I know this blog centers a lot on the solo practice of law, or on lawyers going out on their own. But, the truth of the matter is that a good many lawyers and law students want to find paying jobs -- at least initially. (Oh, the motivation of student loans).
In this regard, there are a few simple but overlooked things to keep in mind if you really hope to find a law job and to get hired at a reasonable salary.
1. Review your resume. I mean really review it. I am the world's worst about typos and misspellings. I get in a hurry. I feel like I need to move on to other things. But, with a resume it really counts. You need to review your resume repeatedly. You need to get everyone you can encourage to do so to review it. Frankly, I do not know anybody that got hired based upon their resume, but I know people who have been denied jobs based upon their sloppy resume. Andrew Jackson once said "It's a damn poor mind that can only think of one way to spell a word", but I am not sure Andrew Jackson never had to rely on his resume to get a job.
2. Interviews are hard to get, so show up on time. I am not talking about oversleeping. I am talking about miscalculating how long it will take to fight traffic to get to the interview location ... to find the location ... to find parking ... to get through security ... to remind the clueless receptionist why you are there. It is better to be early than late. Especially for lawyers who are required to be prompt in making court appearances and the like, it is a real turn off for an applicant to be even a little late. The rule in law is to hurry up and wait. In court it is okay to wait on the judge, but the judge is not going to wait on you. The same is true for the dreaded job interview.
3. Dress your best. Law firms are getting more casual, but unless you know how the firm dresses that day, make sure you wear a suit or some equivalent.
4. Know about the firm and what they do. I cannot emphasis this enough. Believe it or not, most law firms do not want to hire another attorney, and especially one they have to mentor. They are looking for a specific type of attorney, such as a real estate lawyer, family lawyer, bankruptcy lawyer or the like. Maybe you have not actually practiced law yet, but you need to express a proper interest. I know of one law graduate that interviewed for a job at a bankruptcy law firm, and when asked what he sees himself doing in 5 years answered "employment law". That did not go over well with the law firm that does not practice and does not want to practice employment law.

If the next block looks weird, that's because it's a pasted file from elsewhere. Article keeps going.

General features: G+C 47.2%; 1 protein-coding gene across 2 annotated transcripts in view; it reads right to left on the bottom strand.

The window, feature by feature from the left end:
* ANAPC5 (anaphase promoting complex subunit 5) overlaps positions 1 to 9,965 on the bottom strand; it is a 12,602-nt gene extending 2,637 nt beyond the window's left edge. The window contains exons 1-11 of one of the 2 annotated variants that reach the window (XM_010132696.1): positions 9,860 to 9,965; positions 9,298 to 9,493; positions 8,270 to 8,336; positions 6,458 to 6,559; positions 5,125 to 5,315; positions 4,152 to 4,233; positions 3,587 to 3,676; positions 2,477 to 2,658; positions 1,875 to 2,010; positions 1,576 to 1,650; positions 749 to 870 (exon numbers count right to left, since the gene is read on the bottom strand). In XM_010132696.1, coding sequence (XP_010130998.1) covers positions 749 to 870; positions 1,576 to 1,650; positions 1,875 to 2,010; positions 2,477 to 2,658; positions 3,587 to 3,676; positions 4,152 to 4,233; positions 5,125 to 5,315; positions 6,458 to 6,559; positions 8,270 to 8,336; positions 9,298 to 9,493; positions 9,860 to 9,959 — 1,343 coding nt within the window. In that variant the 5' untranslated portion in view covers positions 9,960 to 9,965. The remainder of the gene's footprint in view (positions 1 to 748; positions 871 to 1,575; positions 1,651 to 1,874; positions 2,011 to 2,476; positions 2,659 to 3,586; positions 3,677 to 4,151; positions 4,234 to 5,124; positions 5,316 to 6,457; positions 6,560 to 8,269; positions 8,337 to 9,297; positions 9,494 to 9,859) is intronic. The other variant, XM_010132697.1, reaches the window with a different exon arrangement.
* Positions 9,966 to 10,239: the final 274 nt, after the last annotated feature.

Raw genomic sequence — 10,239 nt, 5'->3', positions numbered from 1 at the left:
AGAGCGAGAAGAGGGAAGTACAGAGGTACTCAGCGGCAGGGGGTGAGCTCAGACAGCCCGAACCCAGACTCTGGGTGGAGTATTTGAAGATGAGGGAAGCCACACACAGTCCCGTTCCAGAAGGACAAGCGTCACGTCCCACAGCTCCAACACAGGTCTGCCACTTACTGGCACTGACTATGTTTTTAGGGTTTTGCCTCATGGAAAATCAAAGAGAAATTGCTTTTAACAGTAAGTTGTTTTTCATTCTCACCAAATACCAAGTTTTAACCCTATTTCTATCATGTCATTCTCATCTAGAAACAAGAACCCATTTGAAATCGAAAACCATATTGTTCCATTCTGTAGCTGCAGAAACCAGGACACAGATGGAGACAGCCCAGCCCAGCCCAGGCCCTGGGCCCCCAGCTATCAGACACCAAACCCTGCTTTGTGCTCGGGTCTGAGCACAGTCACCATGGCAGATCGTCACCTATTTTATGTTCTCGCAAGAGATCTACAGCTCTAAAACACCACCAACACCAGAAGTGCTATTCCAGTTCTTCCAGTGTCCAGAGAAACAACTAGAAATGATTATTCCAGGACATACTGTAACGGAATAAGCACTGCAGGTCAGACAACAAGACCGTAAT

5. Ask questions, please. Most of us have thought that the job interviews we have participated in are silly. Okay, but in truth they are silly because they tend to be monologues on the part of the interviewer. Questions show an interest in the firm and an appreciation for what it does. It clarifies for you what the pay might be, the benefits, insurance and the like. It gives you a feel for the metal of the law firm for which you want to work.
6. Talk to everyone about the fact you are looking for a law job, and especially a law job in a certain practice area. Most law jobs are NOT posted. Let me repeat this. MOST LAW JOBS ARE NOT POSTED ANYWHERE! The overwhelming majority are NOT even advertised except through word of mouth among friends and colleagues. Some represent an inkling on the part of the firm it needs someone else if the right someone shows up. You find these opportunities through networking and asking around. Think of it this way. The posted jobs make up maybe 10% or 15% of the law jobs that may be available. Yet, because they are posted, these firms are absolutely inundated with resumes and requests for interviews. What do you believe are your chances with these firm?
7. Follow up! Follow up! Follow up! I cannot say this more. We all know to send a follow up email or thank you note, but firms put things like this off to complete real work. They get confused. They are distracted. Confused and distracted firms put off making decisions. Those they offer jobs to often accept and then back out. Get these people on a list and stay in touch with them regularly. If nothing else, they can be a valuable resource on who else might be looking for a new lawyer.